“I hate putting my foot on the floor in the morning. It feels like a nail in my heel,” said Carolee when I asked her about first step pain.
She was describing a common symptom of the most frequently seem problem in a podiatry office: the first step pain after periods of rest seen with plantar fasciitis.
The pain is usually caused by the too-strong pull of connective tissue that stretches from the toes to the heel. At one time the plantar fascia was useful to its owner by making the foot rigid when climbing barefoot, but now it seems its most important job is filling podiatry waiting room chairs.
Like many patients, Carolee was worried about having a heel spur, imagining a boney spike on the bottom of her heel. I could see one on her X-ray, but she was skeptical when I told her that it was not the cause of her pain.
In fact, about 40 percent of patients without heel pain have a spur and half of all patients with heel pain do not have a spur. As proof that the heel spur is not the cause of pain, surgery, which is rarely done anymore, usually just involves cutting the fascia, leaving the spur alone. It is routinely successful.
Carolee demonstrated the most common causes of the overuse of the plantar fascia: being overweight, wearing flimsy shoes while working and walking on hard surfaces. She worked in retail in sandals and was walking to lose weight in flexible deck shoes. (This is not to say that underweight men who wear dress shoes cannot also have this pain.)
Carolee suspected, correctly, that her flat feet contributed to her problem by excessively stretching her fascia.
When she arrived at my treatment chair, I touched a spot on her heel where the fascia inserts on the heel bone and she jumped a little, indicating that she had pain in the correct location for plantar fasciitis. (Sorry, Carolee). I measured the thickness of the fascia with ultrasound, and it was an overly large and painful 7 mm thick. Her other heel, the one without pain, was a normal 3 mm in thickness. Normal thickness is up to 4.3 mm.
The ultrasound measurement has become the easiest confirmation method used and is especially useful for atypical plantar fasciitis, where the problem is not exactly at the insertion site of the fascia on the heel. Here it can be used to guide injections into the correct location for greater effectiveness.
The treatment provided at this first visit was a special, almost magical, tape strapping called a low-Dye, after Dr. Ralph Dye, who first described it. The tape will often stop the pain in its tracks. This works so well that I use a positive response to the tape as one of my four criteria to make a presumptive diagnosis of plantar fasciitis; the other three being first step pain, pain with pressing on the insertion spot and thickness of the fascia over 4.3 mm on the ultrasound.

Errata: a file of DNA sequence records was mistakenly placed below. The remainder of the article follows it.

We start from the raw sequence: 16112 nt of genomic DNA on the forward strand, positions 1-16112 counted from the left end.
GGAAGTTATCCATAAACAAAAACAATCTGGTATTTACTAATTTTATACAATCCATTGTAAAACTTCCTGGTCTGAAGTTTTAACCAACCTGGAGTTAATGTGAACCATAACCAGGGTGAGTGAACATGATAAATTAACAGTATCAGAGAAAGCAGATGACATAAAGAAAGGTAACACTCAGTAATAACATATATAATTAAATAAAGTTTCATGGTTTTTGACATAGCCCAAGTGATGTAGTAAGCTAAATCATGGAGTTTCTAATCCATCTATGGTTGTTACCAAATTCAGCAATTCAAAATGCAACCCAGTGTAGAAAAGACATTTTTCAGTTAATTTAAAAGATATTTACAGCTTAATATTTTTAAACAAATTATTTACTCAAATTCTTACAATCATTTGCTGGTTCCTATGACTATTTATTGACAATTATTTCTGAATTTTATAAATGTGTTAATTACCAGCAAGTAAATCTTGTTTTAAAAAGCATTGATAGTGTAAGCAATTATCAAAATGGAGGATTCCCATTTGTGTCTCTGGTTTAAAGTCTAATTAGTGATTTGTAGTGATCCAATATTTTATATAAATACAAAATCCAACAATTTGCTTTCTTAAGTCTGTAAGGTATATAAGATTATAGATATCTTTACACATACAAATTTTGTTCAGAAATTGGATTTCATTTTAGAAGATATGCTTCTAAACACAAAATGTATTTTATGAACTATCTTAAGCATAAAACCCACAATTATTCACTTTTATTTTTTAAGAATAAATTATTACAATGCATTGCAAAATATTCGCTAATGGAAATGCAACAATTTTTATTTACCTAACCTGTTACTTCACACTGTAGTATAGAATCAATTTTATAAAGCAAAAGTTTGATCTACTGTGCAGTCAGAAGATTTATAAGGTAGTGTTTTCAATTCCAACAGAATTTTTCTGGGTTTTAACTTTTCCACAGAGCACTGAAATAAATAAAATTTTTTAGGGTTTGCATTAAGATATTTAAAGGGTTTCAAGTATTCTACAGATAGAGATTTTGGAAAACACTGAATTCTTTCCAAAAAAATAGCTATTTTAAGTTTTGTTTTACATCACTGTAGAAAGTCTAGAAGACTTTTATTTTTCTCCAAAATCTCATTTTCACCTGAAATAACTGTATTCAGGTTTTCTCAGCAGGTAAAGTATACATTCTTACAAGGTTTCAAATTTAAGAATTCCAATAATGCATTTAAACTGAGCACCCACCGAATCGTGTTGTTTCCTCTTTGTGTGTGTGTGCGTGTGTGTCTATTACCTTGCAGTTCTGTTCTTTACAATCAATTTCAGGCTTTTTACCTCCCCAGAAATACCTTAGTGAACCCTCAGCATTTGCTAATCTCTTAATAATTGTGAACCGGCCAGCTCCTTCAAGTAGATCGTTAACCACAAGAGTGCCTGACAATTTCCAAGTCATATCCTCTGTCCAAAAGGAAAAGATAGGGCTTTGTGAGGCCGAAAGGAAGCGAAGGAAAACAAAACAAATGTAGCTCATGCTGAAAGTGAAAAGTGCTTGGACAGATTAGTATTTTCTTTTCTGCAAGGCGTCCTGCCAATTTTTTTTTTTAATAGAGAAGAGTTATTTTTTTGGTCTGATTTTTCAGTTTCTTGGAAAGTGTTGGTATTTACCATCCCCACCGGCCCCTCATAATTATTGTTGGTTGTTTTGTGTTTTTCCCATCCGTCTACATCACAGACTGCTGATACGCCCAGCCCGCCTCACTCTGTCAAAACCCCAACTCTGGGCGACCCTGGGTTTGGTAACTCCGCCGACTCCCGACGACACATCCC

Home instructions for Carolee included wearing stable shoes; using an over-the-counter arch support; reduction in the most forceful activities like the treadmill in favor of cycling, swimming or a healthrider; and the application of ice to the heel for 20 minutes several times a day.
For icing I recommend using a plastic bottle filled with water that has been frozen. Sometimes patients can learn to apply the low-Dye on their own; videos are available on YouTube.
Over-the-counter medications like two or three ibuprofen two or three times a day are often helpful. Wall stretches of the Achilles tendon and plantar fascia are also helpful. The technique is available on the Internet.
If the low-Dye strapping is consistently more helpful than over-the-counter arch supports, more effective custom orthotics can be made. If patients wear a stable shoe, they can often achieve pain relief with custom orthotics.
Unfortunately Carolee could not be talked out of her sandals and deck shoes because, as she said, her feet “get too hot,” requiring another approach. For immediate pain relief I injected a little cortisone near her fascial insertion site, and she received profound pain relief. Cortisone injections in the heel are safe and effective, and usually can be done with little to no pain.
For more resistant pain I can repeat the injections up to three times, and physical therapy can do marvelous things with the techniques and tools at their disposal. Our office has the luxury of two inoffice licensed physical therapists.
Statistics show that, on average, heel pain resolves on its own in 18 months. These techniques can certainly improve on that, so Carolee does not have to wait until 2014 for relief.
For those few that do not resolve in an appropriate time period, both high-energy shockwave therapy and surgical approaches that are described on the website below are available.
Meanwhile, three low-Dye strappings and two cortisone injections have helped Carolee become pain free. Now all she fears in the morning is her alarm clock.
Dr. Michael Zapf, along with his partners, Drs. Darren Payne and Steve Benson are podiatrists with offices in Agoura Hills and Thousand Oaks. For more information on plantar fasciitis, call the office at (805) 487-6979 or visit www.ConejoFeet.com.